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How Does Buying Life Insurance Change When You’re a Senior?

The process of buying life insurance doesn’t change with your age. Your need for insurance does.

Then and now
When you’re younger, you’re more likely to have obligations like a mortgage and dependent children. Term life insurance helps you create a large estate at low cost.

But when you’re a senior, concerns often shift to protecting your estate and leaving a legacy. Permanent life insurance (term to 100, whole life or universal life) fits well because coverage lasts your entire life.

Changing needs
At death, various taxes and expenses are due. If you have a spouse, some assets can be transferred tax-free (e.g., your RRSP). However, tax is then due when the surviving spouse dies.

Assets like an RRSP/RRIF, cottage and investments are taxed as if they were sold the day before you pass away. This is called a “deemed disposition.” If there’s not enough cash available for your loved ones, a forced sale of assets may be required at an inopportune time such as a down market.

Life insurance provides quick liquidity and may be a much cheaper way to cover the costs. That leaves more of your estate to be given away according to your wishes. Your tax planner can estimate your final liabilities to show how much insurance you need.

A special form of life insurance

There is a special form of life insurance for estate planning called joint last-to-die (JLTD) coverage. The death benefit is deferred until the time that both you and your spouse have died. This means the premiums are lower than if you each bought single life policies. Some progressive single life contracts can be switched to JLTD as your needs change from estate creation to estate preservation.

Creditor protection
Life insurance offers strong creditor protection when configured appropriately. In contrast, your RRSP/RRIF, TFSA and other assets could be subject to claims from creditors.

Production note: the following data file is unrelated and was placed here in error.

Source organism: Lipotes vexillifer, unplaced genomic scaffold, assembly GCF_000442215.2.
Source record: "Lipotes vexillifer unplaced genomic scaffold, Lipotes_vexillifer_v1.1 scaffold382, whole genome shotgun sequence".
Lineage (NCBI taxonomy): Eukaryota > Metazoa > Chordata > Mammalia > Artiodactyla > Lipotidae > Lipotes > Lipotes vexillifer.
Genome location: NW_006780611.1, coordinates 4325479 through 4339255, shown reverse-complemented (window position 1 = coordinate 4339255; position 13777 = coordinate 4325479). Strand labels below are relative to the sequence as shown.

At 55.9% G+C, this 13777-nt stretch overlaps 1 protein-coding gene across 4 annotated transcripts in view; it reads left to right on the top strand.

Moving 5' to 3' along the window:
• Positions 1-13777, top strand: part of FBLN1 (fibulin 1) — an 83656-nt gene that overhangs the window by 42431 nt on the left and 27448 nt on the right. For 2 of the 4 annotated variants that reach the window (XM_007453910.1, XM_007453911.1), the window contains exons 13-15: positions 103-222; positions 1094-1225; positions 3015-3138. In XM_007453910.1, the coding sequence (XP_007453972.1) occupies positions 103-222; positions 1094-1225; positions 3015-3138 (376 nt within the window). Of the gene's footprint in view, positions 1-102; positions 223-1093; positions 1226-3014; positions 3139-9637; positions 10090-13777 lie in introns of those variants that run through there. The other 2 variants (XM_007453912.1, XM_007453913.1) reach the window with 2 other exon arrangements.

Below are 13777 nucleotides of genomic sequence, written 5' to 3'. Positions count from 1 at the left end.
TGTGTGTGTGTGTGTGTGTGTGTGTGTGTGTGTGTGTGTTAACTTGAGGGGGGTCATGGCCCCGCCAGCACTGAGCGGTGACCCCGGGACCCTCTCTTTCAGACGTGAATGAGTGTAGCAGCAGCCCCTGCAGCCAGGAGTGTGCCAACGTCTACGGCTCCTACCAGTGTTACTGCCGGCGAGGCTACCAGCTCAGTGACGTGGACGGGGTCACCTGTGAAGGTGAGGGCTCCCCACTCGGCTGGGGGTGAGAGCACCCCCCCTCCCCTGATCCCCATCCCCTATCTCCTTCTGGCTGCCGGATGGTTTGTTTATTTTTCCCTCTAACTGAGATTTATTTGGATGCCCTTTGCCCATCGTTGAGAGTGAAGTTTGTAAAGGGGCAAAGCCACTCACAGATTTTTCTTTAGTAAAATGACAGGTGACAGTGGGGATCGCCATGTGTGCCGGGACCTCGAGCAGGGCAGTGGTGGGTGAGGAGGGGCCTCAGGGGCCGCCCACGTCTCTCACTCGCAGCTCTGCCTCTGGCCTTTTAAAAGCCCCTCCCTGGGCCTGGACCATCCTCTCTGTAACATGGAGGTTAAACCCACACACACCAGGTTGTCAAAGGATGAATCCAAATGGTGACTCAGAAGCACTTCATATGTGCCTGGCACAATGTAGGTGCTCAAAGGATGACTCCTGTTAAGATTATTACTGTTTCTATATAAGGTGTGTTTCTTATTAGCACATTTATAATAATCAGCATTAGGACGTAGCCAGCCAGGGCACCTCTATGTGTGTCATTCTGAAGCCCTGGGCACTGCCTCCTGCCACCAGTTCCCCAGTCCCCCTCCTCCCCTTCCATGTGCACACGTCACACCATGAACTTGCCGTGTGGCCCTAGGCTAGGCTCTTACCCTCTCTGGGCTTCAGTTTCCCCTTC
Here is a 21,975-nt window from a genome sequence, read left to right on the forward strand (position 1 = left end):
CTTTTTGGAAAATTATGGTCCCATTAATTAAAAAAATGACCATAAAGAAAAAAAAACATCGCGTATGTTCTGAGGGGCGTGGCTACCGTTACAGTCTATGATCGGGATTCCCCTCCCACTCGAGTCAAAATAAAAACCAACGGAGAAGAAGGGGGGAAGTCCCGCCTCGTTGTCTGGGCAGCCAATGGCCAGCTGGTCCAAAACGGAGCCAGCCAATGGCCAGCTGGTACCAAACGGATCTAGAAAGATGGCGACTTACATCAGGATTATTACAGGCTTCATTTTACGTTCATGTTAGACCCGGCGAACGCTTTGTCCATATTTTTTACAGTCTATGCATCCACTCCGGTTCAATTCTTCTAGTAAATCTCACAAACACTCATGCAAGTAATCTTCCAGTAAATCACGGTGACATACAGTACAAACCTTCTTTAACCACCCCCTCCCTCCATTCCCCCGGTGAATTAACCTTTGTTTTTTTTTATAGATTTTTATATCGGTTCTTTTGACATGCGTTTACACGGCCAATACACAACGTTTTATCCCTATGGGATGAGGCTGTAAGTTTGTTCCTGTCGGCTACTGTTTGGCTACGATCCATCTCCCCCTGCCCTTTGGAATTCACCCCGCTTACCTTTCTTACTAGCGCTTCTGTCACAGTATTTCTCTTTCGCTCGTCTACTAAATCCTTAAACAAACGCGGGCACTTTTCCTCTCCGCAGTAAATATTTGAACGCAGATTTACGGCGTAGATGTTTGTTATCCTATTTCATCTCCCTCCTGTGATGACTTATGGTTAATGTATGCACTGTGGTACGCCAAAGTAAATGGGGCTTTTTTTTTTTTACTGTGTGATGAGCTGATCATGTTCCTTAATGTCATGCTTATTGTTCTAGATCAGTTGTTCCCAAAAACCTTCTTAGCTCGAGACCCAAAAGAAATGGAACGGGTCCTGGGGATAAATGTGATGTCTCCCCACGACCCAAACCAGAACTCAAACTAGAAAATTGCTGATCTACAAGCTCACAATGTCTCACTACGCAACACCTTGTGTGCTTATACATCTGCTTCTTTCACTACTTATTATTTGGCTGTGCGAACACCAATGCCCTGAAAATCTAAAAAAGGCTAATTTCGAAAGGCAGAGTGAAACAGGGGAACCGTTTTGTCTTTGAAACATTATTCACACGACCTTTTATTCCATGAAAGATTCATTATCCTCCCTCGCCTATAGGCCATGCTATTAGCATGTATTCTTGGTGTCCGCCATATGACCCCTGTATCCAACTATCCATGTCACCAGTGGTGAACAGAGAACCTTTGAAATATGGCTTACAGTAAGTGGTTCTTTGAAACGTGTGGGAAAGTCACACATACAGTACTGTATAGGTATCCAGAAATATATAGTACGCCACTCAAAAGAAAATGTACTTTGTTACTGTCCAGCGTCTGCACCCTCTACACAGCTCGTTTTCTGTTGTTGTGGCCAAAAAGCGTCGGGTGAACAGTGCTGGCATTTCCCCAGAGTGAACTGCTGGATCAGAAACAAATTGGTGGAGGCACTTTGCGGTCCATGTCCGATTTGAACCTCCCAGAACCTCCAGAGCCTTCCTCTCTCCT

Bypass probate and wills
Selecting a beneficiary other than your estate lets the life insurance death benefits bypass your will and the probate process.

The gift of life insurance
You can donate your life insurance to a charity now or at death. Besides supporting a cause which matters to you, there are rewards in the form of tax deductions. Your tax planner can help you see the tax savings.

You can also buy permanent insurance on the lives of your children or grandchildren. Since they’re younger, the premiums are lower. Some plans can be fully paid up within 20 years, which removes the burden of ongoing premium payments. If you’re the owner and the family member insured is the contingent owner, you maintain control while you are alive.

As you get older, the approval process for insurance (called underwriting) gets more complex. You face more tests and stricter criteria to qualify. You’re more likely to pay a surcharge for poor health or be denied coverage.

Many term life insurance policies allow you to convert them to permanent life insurance without underwriting up to a maximum age like 65. Your contract will have the details. This option is valuable if you no longer qualify for new coverage. Your premiums are based on your age at the time of conversion.

Save money
The longer you wait to buy or convert life insurance, the higher the cost. Without realizing it, you might pass the maximum age allowed for purchase or conversion. If you’re starting to think about your estate and legacy, why not explore your life insurance options, too?

Flickr: Garry Knight